When teens are about to turn 16, chances are they’re dreaming of carefree days behind the wheel with the windows down and the wind in their hair. As the parent of a new teen driver, your dreams may be clouded
with worry and higher insurance rates.
Talking to your insurance agent is a first step in dealing with both topics. Knowing that you have adequate car insurance coverage can offer peace of mind when you hand over the keys to your teenager. Your agent can help you design a policy that protects your family and meets your budget.
When to Add Your Teen Driver to Your Car Insurance
Every driver must be insured, even while they are driving with their learner’s permit. And in most cases, it’s more cost-efficient to add your child to your policy rather than buy a separate policy. Usually the new teenage driver will need to be designated as the primary driver on one of the family vehicles. If you are buying a new car as the number of drivers in your family increases, have your teen drive one of the older ones since newer cars cost more to insure anyway.
What Teen Drivers Mean for Your Insurance Rates
Typically adding a new teen driver will increase your car insurance premium somewhat since teen drivers add more risk. It’s common knowledge that teen drivers cause more accidents and tend to be more easily distracted behind the wheel. Since insurance companies need to protect against those risks, it usually costs more to insure new teen drivers. But while your rates are likely to increase, there are ways to make your car insurance more affordable.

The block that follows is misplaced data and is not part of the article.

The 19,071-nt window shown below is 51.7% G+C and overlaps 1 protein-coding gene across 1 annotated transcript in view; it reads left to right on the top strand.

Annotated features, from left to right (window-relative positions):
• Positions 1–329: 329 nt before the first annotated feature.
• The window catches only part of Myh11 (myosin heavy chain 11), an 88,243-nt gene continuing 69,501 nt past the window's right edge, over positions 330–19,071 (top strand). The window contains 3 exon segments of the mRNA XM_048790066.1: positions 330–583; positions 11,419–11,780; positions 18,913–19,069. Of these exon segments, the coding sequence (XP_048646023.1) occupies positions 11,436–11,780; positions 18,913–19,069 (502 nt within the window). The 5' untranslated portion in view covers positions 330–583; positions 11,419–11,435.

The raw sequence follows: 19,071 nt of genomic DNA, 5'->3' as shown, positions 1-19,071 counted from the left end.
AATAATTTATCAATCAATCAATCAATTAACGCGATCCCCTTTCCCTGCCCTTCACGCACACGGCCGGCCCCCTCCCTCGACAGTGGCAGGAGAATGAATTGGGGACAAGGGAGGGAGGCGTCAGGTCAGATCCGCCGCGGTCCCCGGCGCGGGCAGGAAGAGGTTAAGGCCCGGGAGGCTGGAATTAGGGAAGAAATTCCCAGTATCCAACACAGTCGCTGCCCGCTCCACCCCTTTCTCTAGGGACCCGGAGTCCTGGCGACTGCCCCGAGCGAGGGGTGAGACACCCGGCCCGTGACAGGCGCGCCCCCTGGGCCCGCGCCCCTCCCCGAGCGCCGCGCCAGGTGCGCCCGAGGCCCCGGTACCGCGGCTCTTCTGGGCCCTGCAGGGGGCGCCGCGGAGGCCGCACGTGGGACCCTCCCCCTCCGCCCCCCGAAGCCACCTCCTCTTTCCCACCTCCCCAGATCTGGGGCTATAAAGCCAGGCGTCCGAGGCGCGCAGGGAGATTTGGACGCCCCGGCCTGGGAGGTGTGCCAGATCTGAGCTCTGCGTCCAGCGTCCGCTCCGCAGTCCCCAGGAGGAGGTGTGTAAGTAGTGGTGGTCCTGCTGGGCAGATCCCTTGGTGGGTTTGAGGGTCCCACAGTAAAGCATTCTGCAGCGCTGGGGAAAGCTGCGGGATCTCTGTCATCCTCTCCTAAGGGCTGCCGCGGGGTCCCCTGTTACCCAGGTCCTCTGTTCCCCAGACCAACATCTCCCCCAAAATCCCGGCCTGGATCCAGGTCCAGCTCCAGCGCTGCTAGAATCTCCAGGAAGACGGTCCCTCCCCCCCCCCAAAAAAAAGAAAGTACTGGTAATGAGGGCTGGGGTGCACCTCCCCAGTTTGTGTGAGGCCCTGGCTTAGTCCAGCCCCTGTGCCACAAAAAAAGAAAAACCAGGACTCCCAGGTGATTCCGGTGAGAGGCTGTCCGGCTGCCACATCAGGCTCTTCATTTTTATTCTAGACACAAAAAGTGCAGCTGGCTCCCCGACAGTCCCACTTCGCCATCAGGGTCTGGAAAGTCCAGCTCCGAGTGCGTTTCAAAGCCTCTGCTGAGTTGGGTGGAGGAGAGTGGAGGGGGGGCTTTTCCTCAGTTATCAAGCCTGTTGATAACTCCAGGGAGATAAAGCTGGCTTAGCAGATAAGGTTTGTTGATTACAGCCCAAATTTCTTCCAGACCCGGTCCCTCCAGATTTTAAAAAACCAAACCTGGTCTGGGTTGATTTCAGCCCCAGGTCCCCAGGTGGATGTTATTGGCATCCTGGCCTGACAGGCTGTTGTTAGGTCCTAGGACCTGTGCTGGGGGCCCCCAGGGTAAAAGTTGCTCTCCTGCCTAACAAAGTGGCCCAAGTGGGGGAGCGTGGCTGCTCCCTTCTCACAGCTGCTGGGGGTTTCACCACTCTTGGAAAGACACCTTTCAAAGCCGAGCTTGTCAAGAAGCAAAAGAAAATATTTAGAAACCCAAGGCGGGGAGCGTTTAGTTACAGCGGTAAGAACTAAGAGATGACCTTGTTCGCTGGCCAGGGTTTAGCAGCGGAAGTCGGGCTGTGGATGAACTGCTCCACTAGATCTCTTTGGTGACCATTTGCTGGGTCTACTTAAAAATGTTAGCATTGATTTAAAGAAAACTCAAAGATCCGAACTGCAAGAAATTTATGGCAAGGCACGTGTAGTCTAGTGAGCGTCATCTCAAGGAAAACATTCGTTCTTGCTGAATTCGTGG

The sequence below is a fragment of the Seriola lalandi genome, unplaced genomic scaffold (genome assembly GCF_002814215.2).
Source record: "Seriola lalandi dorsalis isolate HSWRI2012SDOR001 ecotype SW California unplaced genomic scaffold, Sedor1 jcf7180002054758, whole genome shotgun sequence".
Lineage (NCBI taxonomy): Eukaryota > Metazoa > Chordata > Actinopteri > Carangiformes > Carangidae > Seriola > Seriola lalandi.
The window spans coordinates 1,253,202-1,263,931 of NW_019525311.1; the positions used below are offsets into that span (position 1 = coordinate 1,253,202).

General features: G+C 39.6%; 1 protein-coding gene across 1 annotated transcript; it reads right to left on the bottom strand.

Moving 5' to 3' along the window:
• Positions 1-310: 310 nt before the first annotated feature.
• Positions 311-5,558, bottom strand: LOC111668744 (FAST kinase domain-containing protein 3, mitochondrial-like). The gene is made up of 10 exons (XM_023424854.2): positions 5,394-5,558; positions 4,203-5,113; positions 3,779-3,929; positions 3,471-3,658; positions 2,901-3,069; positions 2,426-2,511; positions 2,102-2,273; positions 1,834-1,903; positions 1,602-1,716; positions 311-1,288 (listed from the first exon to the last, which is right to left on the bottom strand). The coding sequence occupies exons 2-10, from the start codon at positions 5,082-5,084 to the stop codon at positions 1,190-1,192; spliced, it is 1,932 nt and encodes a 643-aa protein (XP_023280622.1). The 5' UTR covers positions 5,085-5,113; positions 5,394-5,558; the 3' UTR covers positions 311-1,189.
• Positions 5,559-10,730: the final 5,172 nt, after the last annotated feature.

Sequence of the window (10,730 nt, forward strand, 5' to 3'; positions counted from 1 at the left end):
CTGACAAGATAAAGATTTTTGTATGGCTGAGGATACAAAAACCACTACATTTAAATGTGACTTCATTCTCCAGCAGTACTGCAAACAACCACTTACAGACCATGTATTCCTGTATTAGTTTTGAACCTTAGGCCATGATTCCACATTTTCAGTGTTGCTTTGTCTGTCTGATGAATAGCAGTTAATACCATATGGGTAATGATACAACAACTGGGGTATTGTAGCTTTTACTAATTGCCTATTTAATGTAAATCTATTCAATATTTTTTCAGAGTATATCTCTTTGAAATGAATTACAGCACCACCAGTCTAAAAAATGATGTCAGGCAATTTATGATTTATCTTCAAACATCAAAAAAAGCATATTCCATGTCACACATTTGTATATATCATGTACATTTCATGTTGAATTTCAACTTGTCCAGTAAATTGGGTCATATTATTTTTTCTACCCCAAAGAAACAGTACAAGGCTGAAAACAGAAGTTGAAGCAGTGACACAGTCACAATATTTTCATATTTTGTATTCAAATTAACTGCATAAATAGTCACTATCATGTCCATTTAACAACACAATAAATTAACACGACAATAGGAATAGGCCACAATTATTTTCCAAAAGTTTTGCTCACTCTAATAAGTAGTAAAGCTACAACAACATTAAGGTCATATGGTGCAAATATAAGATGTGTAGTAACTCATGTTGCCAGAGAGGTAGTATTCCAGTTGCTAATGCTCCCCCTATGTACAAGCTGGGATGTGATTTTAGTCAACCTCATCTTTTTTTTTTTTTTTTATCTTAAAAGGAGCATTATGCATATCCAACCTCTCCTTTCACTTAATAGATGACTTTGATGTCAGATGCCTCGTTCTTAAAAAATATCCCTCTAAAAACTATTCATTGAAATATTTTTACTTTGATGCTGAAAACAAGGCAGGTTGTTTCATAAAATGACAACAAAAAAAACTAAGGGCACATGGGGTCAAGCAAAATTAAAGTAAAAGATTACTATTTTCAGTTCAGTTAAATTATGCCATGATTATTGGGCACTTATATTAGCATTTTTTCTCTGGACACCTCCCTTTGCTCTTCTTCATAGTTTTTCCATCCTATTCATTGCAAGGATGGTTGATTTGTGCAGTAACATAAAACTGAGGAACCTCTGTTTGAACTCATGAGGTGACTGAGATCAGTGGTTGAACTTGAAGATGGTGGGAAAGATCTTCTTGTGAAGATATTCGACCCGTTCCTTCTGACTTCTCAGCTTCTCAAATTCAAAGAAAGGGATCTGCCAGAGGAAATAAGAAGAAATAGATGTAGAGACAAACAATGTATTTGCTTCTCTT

Several Ways To Save
While the thought of having a new teen driver may send your blood pressure skyward, there are several ways to lower the cost of insuring them.
Raise your deductible. It’s an effective way to offset the cost of insuring a teen driver, but be aware that teens have more accidents, so you may not want to take on more risk than you can handle.
Postpone the license. Many insurance companies offer discounts for teens who mature another year or two before getting their license.
Share the family car. Having your teen drive one of your existing family vehicles may limit their driving time, which reduces your risk in the eyes of the insurance company. If you buy a car just for your teen, that unlimited access may mean more time behind the wheel.
Choose a new car wisely. If you need to buy a car for your new driver, you may want to research which ones cost less to insure. Your insurance agent can help.
Get good grades. Many insurance companies view responsible students as responsible drivers and reward the family with lower insurance rates.
Look for safe driver programs. Ask your insurance agent about safe driving programs. They often require the participants to sign contracts indicating they will not participate in risky behavior such as drinking and driving. They are a way to reduce your insurance premiums and also teach your child safe driving habits that could potentially save their lives.
Don’t Skimp on Coverage to Save a Few Dollars
Shaving a little off your liability coverage may seem like a way to compensate for a higher premium, but ultimately it may not be the best choice. In the event of a serious accident, skimping on your liability coverage would leave you footing the bill for anything beyond your liability limits, which could potentially put your financial security at risk.
In fact, teen car crashes are more likely to result in high-judgment lawsuits, so many insurers recommend adding an umbrella policy when insuring a new teen driver. Umbrella policies offer protection above and beyond the standard limits of your primary policies. And because umbrella policies are designed for those ‘perfect storm’ instances, they are relatively inexpensive.
Dostal & Kirk Can Help
Having a new teen driver in the house can be a stressful time, but it doesn’t have to be. Contact us when your teen is about to get behind the wheel. We’ll help you find out how to get affordable, dependable coverage so you’re prepared when you hand over the car keys to your child. Call (877) 562-6801 or email firstname.lastname@example.org for more information.